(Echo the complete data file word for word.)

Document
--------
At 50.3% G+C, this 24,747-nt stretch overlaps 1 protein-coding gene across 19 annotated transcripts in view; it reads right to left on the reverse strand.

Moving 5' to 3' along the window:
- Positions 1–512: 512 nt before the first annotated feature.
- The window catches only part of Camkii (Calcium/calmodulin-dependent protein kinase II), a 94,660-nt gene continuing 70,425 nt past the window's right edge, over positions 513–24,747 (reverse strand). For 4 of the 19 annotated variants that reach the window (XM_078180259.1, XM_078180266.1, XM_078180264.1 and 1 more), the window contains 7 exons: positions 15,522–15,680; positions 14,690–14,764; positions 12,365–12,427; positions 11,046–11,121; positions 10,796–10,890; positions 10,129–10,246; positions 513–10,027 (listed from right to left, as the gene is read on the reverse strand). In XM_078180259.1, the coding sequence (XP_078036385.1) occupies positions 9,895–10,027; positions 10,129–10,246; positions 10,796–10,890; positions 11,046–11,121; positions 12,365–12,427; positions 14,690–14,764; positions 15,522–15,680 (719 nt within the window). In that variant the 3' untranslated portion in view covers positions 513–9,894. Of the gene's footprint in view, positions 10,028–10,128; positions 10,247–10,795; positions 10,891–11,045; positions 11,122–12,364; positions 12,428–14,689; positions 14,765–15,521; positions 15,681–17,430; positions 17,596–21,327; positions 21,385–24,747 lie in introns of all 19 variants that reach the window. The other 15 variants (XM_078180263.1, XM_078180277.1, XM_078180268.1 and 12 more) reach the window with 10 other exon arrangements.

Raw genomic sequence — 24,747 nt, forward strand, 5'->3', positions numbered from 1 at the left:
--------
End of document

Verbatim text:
At 50.3% G+C, this 24,747-nt stretch overlaps 1 protein-coding gene across 19 annotated transcripts in view; it reads right to left on the reverse strand.

Moving 5' to 3' along the window:
- Positions 1–512: 512 nt before the first annotated feature.
- The window catches only part of Camkii (Calcium/calmodulin-dependent protein kinase II), a 94,660-nt gene continuing 70,425 nt past the window's right edge, over positions 513–24,747 (reverse strand). For 4 of the 19 annotated variants that reach the window (XM_078180259.1, XM_078180266.1, XM_078180264.1 and 1 more), the window contains 7 exons: positions 15,522–15,680; positions 14,690–14,764; positions 12,365–12,427; positions 11,046–11,121; positions 10,796–10,890; positions 10,129–10,246; positions 513–10,027 (listed from right to left, as the gene is read on the reverse strand). In XM_078180259.1, the coding sequence (XP_078036385.1) occupies positions 9,895–10,027; positions 10,129–10,246; positions 10,796–10,890; positions 11,046–11,121; positions 12,365–12,427; positions 14,690–14,764; positions 15,522–15,680 (719 nt within the window). In that variant the 3' untranslated portion in view covers positions 513–9,894. Of the gene's footprint in view, positions 10,028–10,128; positions 10,247–10,795; positions 10,891–11,045; positions 11,122–12,364; positions 12,428–14,689; positions 14,765–15,521; positions 15,681–17,430; positions 17,596–21,327; positions 21,385–24,747 lie in introns of all 19 variants that reach the window. The other 15 variants (XM_078180263.1, XM_078180277.1, XM_078180268.1 and 12 more) reach the window with 10 other exon arrangements.

Raw genomic sequence — 24,747 nt, forward strand, 5'->3', positions numbered from 1 at the left: